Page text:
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Getting a Transcript

Tax transcripts are often used to validate your income and tax filing status for mortgage applications, student loans, and small business loan applications. They can also be useful when you’re getting ready to prepare and file your tax return.

Common Issues

There are several different kinds of tax transcripts:

Tax Return

Tax Return transcript is the one most people need. It shows most items from your return (income, deductions, etc.) as you originally filed it.

Tax Account

If you or the IRS adjusted your tax return after filing, a Tax Account transcript includes these changes.

Record of Account

If you need the information from both the Tax Return and Tax Account transcripts, then get a Record of Account.

Wage and Income

Wage and Income transcripts show the information from documents the IRS receives from people who have either paid you income (like wages) or received money from you (like mortgage interest). For example: IRS Forms W-2, 1099, and 1098.

Verification of Non-filing Letter

Verification of Non-filing Letter can serve as proof that you didn’t file a return this year.

You can request a transcript online, by phone, or by mail.

IRS.gov – Get a Transcript 

There is no fee for transcripts.



What should I do?

Make sure you’ve filed your tax returns and the IRS has processed them before requesting a transcript. The IRS can’t provide certain transcripts if the IRS hasn’t processed your tax return.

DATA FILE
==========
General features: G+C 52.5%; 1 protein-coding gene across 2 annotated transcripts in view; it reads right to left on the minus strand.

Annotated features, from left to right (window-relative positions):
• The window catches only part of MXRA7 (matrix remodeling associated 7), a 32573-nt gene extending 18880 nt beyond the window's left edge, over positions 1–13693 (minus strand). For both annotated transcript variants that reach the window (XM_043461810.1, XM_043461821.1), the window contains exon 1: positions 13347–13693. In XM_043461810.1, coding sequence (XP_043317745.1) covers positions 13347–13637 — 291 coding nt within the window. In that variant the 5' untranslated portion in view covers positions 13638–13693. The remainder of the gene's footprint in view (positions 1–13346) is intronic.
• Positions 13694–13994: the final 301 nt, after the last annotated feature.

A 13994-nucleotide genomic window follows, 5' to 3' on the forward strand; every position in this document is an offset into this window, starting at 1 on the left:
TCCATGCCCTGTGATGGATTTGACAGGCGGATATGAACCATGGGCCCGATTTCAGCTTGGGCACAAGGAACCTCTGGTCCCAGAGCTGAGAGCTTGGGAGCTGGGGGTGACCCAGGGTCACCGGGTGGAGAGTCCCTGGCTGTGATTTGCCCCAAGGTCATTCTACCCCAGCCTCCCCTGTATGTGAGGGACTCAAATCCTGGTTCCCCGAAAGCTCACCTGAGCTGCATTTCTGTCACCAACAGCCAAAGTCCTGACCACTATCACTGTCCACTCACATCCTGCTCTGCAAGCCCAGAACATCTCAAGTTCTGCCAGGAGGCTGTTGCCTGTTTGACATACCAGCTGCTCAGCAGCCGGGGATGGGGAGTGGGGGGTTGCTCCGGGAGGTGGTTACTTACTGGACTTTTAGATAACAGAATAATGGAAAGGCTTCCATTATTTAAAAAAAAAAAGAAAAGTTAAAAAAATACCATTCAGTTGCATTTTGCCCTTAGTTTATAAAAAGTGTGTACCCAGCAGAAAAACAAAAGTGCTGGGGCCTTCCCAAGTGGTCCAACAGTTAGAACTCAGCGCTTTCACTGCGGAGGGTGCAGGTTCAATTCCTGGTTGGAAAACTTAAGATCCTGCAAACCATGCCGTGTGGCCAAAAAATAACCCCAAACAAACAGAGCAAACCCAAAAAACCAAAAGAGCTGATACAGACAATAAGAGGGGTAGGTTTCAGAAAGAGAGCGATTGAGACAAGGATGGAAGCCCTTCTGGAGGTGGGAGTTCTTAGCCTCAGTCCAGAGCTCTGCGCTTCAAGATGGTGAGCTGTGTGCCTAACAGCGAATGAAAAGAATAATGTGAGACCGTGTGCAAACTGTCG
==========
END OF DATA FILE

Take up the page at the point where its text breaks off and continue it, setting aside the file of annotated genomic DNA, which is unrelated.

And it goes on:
If you filed your tax return electronically, it will be about three weeks before the tax transcript is available.

If you mailed your tax return to the IRS, it will take approximately six weeks.

[NOTE: If you didn’t pay all the taxes you owe, your return and your transcript may not be available until mid-May, or a week after you pay the full amount owed.]

Some notes on privacy:

When you request a transcript online or by phone, the IRS must verify that you’re the taxpayer or are authorized to receive this information. For example: You have a valid power of attorney filed with the IRS for the relevant tax period.

You can ask the IRS to send a transcript to you or to a third party. For example: a lender. Once the IRS sends your tax information to a third party, it has no control over what the third party does with it. If you’d like to limit how the third party uses your information, you can specify this in a written agreement with the third party.

Requesting a Transcript Online

The IRS has an online system for getting a transcript:

Get Transcript on IRS.gov.

To register and use this service, you will need:

  • Your Social Security Number (SSN), date of birth, filing status and mailing address from the latest tax return;
  • Access to your email account;
  • Your personal account number from a credit card, mortgage, home equity loan, home equity line of credit or car loan; and
  • A mobile phone account in your name.

Upon successful registration, you will be given the option to use Get Transcript Online tool. The system will ask you the reason you need a transcript to help determine which type of transcript might be best.

Currently you can get copies of your transcripts mailed to you at the address the IRS has on record for you.

The system will ask for personal information and then ask you to indicate which type of transcript you want.